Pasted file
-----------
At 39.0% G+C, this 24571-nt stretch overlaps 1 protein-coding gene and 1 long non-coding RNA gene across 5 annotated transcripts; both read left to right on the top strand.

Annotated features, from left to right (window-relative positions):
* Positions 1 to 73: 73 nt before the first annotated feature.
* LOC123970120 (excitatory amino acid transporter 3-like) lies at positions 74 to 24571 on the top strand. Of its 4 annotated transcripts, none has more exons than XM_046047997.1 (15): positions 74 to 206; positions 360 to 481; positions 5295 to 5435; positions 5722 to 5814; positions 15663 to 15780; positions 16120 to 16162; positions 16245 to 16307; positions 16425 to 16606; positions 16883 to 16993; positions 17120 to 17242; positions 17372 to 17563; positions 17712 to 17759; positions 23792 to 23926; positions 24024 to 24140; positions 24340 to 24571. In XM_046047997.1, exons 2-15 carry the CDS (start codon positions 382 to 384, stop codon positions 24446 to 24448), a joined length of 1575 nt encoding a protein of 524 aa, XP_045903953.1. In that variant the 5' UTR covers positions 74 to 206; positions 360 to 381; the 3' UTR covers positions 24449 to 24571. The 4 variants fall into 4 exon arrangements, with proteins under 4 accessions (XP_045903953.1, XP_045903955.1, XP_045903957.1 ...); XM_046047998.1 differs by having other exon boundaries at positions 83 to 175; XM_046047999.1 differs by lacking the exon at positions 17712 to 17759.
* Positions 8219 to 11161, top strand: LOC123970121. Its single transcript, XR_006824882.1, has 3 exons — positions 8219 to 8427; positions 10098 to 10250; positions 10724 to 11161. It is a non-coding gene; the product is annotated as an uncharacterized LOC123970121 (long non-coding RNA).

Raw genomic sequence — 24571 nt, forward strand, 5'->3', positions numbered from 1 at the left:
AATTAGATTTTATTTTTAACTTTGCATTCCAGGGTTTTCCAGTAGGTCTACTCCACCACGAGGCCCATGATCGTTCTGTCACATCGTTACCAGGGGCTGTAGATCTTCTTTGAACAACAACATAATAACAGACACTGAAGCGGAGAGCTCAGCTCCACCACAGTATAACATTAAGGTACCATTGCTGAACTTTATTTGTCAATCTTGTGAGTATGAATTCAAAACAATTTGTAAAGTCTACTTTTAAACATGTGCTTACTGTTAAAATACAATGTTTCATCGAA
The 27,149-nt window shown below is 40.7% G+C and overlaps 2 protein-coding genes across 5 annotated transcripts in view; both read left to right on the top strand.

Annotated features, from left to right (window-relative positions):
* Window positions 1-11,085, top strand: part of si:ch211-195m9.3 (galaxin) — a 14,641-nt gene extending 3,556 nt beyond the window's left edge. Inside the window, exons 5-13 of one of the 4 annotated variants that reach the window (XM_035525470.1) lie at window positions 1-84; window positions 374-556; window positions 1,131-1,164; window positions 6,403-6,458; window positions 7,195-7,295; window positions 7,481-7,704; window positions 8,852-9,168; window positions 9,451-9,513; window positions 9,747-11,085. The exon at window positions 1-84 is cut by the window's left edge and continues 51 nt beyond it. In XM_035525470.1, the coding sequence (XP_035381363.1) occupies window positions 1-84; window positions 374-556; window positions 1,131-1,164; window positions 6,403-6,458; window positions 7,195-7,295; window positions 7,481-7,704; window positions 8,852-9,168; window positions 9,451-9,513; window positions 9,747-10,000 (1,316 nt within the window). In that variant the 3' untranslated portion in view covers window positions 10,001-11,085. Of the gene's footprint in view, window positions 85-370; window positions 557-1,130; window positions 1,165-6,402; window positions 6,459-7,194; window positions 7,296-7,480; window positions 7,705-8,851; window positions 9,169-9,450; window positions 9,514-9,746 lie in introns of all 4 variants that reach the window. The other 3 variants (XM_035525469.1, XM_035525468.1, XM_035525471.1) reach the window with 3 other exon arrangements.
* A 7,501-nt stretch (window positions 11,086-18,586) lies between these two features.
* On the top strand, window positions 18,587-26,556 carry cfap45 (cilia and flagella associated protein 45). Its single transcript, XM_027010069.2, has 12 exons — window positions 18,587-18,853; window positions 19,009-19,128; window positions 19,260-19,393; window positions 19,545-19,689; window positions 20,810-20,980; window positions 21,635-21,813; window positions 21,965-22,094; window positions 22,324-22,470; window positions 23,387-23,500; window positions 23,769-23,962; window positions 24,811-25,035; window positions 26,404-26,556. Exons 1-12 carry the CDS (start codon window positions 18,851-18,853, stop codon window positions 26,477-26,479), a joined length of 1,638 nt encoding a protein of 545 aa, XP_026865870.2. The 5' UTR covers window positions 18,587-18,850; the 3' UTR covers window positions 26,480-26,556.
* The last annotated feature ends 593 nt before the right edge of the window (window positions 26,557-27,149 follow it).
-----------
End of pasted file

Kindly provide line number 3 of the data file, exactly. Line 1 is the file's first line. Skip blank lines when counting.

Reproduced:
* Positions 1 to 73: 73 nt before the first annotated feature.